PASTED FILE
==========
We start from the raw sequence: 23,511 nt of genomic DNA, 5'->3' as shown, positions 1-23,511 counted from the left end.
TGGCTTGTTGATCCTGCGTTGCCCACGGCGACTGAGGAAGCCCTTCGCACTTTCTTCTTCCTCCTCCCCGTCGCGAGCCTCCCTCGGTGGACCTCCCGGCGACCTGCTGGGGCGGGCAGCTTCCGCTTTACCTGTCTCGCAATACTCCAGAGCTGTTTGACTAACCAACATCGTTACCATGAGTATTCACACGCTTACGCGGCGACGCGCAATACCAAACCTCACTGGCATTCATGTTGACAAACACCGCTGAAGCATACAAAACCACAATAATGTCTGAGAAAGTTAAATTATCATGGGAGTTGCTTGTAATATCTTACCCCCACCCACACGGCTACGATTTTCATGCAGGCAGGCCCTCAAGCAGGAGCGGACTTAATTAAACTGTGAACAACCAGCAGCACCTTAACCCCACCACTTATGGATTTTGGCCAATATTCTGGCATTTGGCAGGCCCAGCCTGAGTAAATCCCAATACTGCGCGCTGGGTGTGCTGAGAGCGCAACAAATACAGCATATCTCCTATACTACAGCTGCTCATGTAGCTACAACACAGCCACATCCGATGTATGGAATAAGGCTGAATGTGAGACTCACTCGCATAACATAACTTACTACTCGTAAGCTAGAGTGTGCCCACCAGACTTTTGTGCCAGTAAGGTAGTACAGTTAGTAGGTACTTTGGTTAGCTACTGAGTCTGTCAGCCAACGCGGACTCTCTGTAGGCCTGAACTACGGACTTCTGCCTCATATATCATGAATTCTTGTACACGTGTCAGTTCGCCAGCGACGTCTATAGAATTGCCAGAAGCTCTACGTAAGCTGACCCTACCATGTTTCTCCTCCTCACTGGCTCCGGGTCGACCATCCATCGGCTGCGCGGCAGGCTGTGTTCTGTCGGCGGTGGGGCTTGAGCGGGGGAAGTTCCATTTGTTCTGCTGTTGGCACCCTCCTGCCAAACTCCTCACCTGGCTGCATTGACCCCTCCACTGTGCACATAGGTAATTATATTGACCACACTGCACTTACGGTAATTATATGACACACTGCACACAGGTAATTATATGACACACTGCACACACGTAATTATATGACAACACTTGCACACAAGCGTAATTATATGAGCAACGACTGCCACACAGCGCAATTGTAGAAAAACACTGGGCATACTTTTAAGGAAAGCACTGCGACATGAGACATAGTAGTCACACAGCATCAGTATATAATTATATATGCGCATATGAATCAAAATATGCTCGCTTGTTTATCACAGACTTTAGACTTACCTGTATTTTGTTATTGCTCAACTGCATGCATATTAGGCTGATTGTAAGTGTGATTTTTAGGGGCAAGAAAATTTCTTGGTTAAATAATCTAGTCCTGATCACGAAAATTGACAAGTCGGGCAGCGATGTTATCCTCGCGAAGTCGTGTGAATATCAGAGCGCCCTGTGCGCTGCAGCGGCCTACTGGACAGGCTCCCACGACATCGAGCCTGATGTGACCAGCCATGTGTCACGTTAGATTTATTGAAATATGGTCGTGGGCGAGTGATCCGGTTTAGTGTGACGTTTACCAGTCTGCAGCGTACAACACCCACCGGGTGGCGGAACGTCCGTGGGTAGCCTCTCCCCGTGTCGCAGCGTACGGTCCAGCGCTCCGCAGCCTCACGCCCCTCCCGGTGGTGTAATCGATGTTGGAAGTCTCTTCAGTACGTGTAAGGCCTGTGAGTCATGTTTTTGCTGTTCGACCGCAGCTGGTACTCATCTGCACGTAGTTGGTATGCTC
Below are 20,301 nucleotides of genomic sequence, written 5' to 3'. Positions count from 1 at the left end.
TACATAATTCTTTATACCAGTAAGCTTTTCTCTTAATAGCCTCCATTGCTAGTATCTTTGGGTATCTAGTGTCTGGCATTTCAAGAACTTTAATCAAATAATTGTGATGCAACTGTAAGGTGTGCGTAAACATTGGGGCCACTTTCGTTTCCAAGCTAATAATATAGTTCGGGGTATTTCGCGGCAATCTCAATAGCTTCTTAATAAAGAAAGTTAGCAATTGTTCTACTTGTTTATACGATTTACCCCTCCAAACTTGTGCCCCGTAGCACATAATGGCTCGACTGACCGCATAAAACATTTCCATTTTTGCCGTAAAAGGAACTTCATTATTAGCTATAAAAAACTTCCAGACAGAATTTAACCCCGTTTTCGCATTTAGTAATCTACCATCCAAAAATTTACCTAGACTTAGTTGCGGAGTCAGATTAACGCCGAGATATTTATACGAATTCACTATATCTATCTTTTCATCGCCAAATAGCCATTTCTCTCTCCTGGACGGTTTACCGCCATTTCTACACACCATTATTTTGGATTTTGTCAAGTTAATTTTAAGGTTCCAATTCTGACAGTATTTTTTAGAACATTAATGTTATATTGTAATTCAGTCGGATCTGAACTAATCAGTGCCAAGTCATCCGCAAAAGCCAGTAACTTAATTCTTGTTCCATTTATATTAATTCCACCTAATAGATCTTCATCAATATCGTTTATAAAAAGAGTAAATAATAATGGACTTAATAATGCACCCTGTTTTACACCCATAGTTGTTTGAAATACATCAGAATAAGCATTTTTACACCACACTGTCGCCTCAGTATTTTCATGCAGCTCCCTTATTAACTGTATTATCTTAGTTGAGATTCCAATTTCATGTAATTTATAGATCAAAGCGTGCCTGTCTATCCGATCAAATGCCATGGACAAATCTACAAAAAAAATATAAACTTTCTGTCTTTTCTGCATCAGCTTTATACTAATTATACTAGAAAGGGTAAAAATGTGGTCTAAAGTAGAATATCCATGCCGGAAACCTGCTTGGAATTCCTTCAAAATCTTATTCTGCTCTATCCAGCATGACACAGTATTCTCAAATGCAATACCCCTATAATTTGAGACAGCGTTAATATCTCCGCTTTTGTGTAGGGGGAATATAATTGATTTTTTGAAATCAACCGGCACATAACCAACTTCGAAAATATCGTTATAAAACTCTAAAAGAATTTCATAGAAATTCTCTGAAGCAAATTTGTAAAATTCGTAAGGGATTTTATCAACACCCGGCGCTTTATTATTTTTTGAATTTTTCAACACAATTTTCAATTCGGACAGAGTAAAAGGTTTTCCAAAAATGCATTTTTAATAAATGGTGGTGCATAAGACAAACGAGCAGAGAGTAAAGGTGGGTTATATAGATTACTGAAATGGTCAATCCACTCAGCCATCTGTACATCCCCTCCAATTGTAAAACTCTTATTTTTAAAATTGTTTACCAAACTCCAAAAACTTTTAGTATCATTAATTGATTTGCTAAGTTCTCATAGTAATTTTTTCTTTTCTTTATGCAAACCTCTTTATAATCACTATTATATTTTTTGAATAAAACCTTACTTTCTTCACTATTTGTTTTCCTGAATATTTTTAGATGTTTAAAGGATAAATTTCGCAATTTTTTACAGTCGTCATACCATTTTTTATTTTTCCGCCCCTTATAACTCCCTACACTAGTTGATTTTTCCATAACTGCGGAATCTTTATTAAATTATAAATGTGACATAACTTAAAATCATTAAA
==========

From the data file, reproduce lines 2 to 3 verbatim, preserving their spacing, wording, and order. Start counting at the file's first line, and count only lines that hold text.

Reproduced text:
TGGCTTGTTGATCCTGCGTTGCCCACGGCGACTGAGGAAGCCCTTCGCACTTTCTTCTTCCTCCTCCCCGTCGCGAGCCTCCCTCGGTGGACCTCCCGGCGACCTGCTGGGGCGGGCAGCTTCCGCTTTACCTGTCTCGCAATACTCCAGAGCTGTTTGACTAACCAACATCGTTACCATGAGTATTCACACGCTTACGCGGCGACGCGCAATACCAAACCTCACTGGCATTCATGTTGACAAACACCGCTGAAGCATACAAAACCACAATAATGTCTGAGAAAGTTAAATTATCATGGGAGTTGCTTGTAATATCTTACCCCCACCCACACGGCTACGATTTTCATGCAGGCAGGCCCTCAAGCAGGAGCGGACTTAATTAAACTGTGAACAACCAGCAGCACCTTAACCCCACCACTTATGGATTTTGGCCAATATTCTGGCATTTGGCAGGCCCAGCCTGAGTAAATCCCAATACTGCGCGCTGGGTGTGCTGAGAGCGCAACAAATACAGCATATCTCCTATACTACAGCTGCTCATGTAGCTACAACACAGCCACATCCGATGTATGGAATAAGGCTGAATGTGAGACTCACTCGCATAACATAACTTACTACTCGTAAGCTAGAGTGTGCCCACCAGACTTTTGTGCCAGTAAGGTAGTACAGTTAGTAGGTACTTTGGTTAGCTACTGAGTCTGTCAGCCAACGCGGACTCTCTGTAGGCCTGAACTACGGACTTCTGCCTCATATATCATGAATTCTTGTACACGTGTCAGTTCGCCAGCGACGTCTATAGAATTGCCAGAAGCTCTACGTAAGCTGACCCTACCATGTTTCTCCTCCTCACTGGCTCCGGGTCGACCATCCATCGGCTGCGCGGCAGGCTGTGTTCTGTCGGCGGTGGGGCTTGAGCGGGGGAAGTTCCATTTGTTCTGCTGTTGGCACCCTCCTGCCAAACTCCTCACCTGGCTGCATTGACCCCTCCACTGTGCACATAGGTAATTATATTGACCACACTGCACTTACGGTAATTATATGACACACTGCACACAGGTAATTATATGACACACTGCACACACGTAATTATATGACAACACTTGCACACAAGCGTAATTATATGAGCAACGACTGCCACACAGCGCAATTGTAGAAAAACACTGGGCATACTTTTAAGGAAAGCACTGCGACATGAGACATAGTAGTCACACAGCATCAGTATATAATTATATATGCGCATATGAATCAAAATATGCTCGCTTGTTTATCACAGACTTTAGACTTACCTGTATTTTGTTATTGCTCAACTGCATGCATATTAGGCTGATTGTAAGTGTGATTTTTAGGGGCAAGAAAATTTCTTGGTTAAATAATCTAGTCCTGATCACGAAAATTGACAAGTCGGGCAGCGATGTTATCCTCGCGAAGTCGTGTGAATATCAGAGCGCCCTGTGCGCTGCAGCGGCCTACTGGACAGGCTCCCACGACATCGAGCCTGATGTGACCAGCCATGTGTCACGTTAGATTTATTGAAATATGGTCGTGGGCGAGTGATCCGGTTTAGTGTGACGTTTACCAGTCTGCAGCGTACAACACCCACCGGGTGGCGGAACGTCCGTGGGTAGCCTCTCCCCGTGTCGCAGCGTACGGTCCAGCGCTCCGCAGCCTCACGCCCCTCCCGGTGGTGTAATCGATGTTGGAAGTCTCTTCAGTACGTGTAAGGCCTGTGAGTCATGTTTTTGCTGTTCGACCGCAGCTGGTACTCATCTGCACGTAGTTGGTATGCTC
Below are 20,301 nucleotides of genomic sequence, written 5' to 3'. Positions count from 1 at the left end.